Anyway, here’s brief sampling of the various eateries that I sampled on my recent trip to California…

Squeeze Inn, Sacramento  The Squeeze falls into the latter category above—it turned out to be a big disappointment after the way they built it up on DD&D.  I knew it was a teeny little place, so getting there early before the lunch crowd arrived was imperative.  I did so, but I still encountered a gaggle of Paris Hilton wanna-be’s who were buds with the girl that waited on me, and they were quite annoying.  You have the option of dining at one of the eight stools at the counter, or outside at a dirty picnic table by the dumpster out back, and I now wish I’d chosen the latter.

Anyway, I tried their famous Squeeze Burger, which features cheddar cheese that is piled on the burger, and while it’s cooking on the grill, they throw ice on the grill and cover it so the cheese becomes crisp like a potato chip and sticks out from the meat about an inch all the way around.  A novel approach to cooking, to be sure, but I wasn’t all that blown away by the burger, which was rather bland, and the French fries were vile.

From what I’ve read on the ‘net afterwards, evidently I missed the pleasure of being waited on by a surly be-yatch there named Sam, who was referred to as a "skank" in at least three different reviews I saw.  Squeeze Inn is supposedly a favorite among the locals in Sacramento, but methinks they can do a whole lot better…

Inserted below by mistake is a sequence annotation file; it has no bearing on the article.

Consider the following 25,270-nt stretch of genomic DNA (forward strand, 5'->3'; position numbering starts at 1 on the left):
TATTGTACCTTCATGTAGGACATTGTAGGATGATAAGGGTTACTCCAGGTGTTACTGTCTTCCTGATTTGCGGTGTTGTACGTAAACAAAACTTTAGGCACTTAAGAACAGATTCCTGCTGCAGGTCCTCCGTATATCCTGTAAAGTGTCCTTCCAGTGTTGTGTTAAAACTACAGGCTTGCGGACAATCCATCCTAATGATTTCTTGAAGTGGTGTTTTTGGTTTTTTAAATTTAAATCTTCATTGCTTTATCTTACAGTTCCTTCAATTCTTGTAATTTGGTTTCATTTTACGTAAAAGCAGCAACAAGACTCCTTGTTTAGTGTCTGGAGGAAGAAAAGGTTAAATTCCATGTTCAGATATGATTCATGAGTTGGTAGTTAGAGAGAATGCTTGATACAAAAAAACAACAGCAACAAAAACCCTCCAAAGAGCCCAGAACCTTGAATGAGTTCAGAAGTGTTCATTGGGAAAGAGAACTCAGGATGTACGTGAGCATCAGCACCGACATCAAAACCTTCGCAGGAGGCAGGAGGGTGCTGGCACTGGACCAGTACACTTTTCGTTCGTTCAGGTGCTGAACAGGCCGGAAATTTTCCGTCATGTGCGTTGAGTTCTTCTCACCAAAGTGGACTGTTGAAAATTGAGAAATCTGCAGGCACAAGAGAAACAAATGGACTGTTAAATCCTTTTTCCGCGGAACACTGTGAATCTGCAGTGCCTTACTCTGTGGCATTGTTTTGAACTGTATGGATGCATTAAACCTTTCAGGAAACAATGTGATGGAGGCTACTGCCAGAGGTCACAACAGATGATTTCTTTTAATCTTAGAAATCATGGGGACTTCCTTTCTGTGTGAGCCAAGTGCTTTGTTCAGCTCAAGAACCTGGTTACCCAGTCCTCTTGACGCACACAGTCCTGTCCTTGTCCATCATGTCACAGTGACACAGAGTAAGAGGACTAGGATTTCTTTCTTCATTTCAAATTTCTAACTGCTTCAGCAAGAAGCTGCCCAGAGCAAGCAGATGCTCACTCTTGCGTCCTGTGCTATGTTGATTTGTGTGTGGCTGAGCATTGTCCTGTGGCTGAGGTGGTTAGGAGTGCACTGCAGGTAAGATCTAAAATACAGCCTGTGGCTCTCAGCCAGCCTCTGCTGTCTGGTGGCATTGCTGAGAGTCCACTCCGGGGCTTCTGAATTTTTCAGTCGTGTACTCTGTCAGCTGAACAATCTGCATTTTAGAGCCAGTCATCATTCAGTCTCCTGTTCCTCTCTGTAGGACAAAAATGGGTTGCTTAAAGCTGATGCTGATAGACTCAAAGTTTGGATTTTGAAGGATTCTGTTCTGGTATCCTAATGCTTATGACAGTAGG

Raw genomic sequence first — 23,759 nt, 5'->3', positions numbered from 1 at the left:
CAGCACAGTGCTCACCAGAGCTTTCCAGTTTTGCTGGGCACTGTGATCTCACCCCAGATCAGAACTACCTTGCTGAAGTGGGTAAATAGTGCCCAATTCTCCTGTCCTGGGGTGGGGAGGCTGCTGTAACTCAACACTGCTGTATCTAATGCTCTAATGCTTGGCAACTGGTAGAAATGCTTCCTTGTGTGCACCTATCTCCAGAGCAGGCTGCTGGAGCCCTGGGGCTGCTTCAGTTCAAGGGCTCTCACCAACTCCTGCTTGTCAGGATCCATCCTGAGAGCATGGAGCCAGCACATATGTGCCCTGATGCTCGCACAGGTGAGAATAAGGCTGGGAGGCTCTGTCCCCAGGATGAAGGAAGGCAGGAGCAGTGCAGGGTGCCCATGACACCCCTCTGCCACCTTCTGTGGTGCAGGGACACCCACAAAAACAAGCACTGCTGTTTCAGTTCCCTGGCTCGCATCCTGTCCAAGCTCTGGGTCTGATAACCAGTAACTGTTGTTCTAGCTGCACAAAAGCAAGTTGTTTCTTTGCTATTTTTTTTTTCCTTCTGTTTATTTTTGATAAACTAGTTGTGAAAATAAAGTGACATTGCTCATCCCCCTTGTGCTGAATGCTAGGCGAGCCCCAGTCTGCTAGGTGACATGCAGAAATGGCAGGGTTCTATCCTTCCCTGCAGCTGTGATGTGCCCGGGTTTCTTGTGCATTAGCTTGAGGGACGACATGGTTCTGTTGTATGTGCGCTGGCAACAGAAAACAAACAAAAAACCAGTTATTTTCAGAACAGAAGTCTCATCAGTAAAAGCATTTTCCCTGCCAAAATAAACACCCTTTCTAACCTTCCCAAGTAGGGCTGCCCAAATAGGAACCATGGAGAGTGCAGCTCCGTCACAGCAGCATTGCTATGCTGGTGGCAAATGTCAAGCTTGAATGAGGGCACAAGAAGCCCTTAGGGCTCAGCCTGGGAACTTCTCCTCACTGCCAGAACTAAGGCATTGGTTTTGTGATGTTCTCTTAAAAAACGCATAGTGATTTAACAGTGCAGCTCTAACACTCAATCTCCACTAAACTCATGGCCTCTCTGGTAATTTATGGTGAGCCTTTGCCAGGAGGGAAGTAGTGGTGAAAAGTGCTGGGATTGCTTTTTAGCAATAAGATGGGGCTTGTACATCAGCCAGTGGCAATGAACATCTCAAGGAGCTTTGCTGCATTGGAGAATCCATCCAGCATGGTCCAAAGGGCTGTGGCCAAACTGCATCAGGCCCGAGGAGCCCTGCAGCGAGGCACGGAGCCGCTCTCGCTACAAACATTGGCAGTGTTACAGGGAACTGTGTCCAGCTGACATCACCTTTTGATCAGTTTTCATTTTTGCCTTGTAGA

Joe’s Cable Car Diner, San Francisco  Joe’s is another one that came highly recommended, but once again, I was pretty underwhelmed.  First off, there wasn’t anything particularly special about the burger I had—Fred P. Ott’s or the Westport Flea Market Bar & Grill here in K.C. blows Joe’s away.  Second off, Joe’s is grossly overpriced—counting the tip, I paid over $20 for just a burger, fries and a drink.  I find it sad that these places let greed get the best of them and overcharge just because they were featured on Food Network.  The ambience at Joe's was kinda cool, but hardly worth the exorbitant menu pricesgrossly overrated.

Big Nate’s BBQ, San Francisco  Speaking of exorbitant prices, I took one look at the menu board here and high-tailed it outta there without eating.  I read about this place in Sports Illustrated a while back, as it’s run by former NBA star Nate Thurmond and was supposedly one of the best BBQ joints in the city.  I was expecting something along the lines of K.C.’s Gates BBQ or Arthur Bryant’s, but was floored at the prospect of forking over nearly $20 for a decent-sized dinner for one, especially when the only choices for sides were coleslaw and beans.  What, no fries?  Sorry, Nate, I’ll pass…

Tad’s Famous Steaks, San Francisco  I knew nothing beforehand about this place, so I took a chance on it for breakfast since it was close to my hotel, and looked like a cool old-school restaurant.  Neat atmosphere, but the food was pretty bland for such a "famous" place.  The t-bone steak I had was dry enough that I resorted to the steak sauce—something I rarely do, as I prefer my steaks straight.  The one I had at the Denny’s in Sacramento the night before was far superiorand two bucks cheaper!

Escape From New York Pizza, San Francisco  This was a spur-of-the-moment stop while I wandered around the Haight-Ashbury neighborhood, and their big slice of Pepperoni really hit the spot.  I also loved the d├ęcor there featuring old 45 records mounted on the wall—very cool.